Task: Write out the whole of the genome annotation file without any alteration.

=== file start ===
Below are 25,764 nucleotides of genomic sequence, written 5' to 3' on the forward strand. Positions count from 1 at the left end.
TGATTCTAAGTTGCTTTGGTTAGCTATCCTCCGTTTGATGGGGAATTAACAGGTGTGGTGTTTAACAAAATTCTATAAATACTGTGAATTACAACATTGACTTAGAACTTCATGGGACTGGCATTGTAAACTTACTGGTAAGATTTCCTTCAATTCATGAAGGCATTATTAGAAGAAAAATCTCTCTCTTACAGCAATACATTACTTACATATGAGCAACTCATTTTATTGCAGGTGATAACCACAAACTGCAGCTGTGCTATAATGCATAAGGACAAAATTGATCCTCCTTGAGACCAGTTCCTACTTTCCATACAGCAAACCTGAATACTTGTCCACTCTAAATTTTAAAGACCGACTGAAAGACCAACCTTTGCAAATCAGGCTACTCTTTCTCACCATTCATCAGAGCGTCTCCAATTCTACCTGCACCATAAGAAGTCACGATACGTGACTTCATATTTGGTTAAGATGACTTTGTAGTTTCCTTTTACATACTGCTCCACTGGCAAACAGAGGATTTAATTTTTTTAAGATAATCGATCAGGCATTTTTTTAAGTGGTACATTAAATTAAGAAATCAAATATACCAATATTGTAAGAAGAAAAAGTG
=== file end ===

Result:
Below are 25,764 nucleotides of genomic sequence, written 5' to 3' on the forward strand. Positions count from 1 at the left end.
TGATTCTAAGTTGCTTTGGTTAGCTATCCTCCGTTTGATGGGGAATTAACAGGTGTGGTGTTTAACAAAATTCTATAAATACTGTGAATTACAACATTGACTTAGAACTTCATGGGACTGGCATTGTAAACTTACTGGTAAGATTTCCTTCAATTCATGAAGGCATTATTAGAAGAAAAATCTCTCTCTTACAGCAATACATTACTTACATATGAGCAACTCATTTTATTGCAGGTGATAACCACAAACTGCAGCTGTGCTATAATGCATAAGGACAAAATTGATCCTCCTTGAGACCAGTTCCTACTTTCCATACAGCAAACCTGAATACTTGTCCACTCTAAATTTTAAAGACCGACTGAAAGACCAACCTTTGCAAATCAGGCTACTCTTTCTCACCATTCATCAGAGCGTCTCCAATTCTACCTGCACCATAAGAAGTCACGATACGTGACTTCATATTTGGTTAAGATGACTTTGTAGTTTCCTTTTACATACTGCTCCACTGGCAAACAGAGGATTTAATTTTTTTAAGATAATCGATCAGGCATTTTTTTAAGTGGTACATTAAATTAAGAAATCAAATATACCAATATTGTAAGAAGAAAAAGTG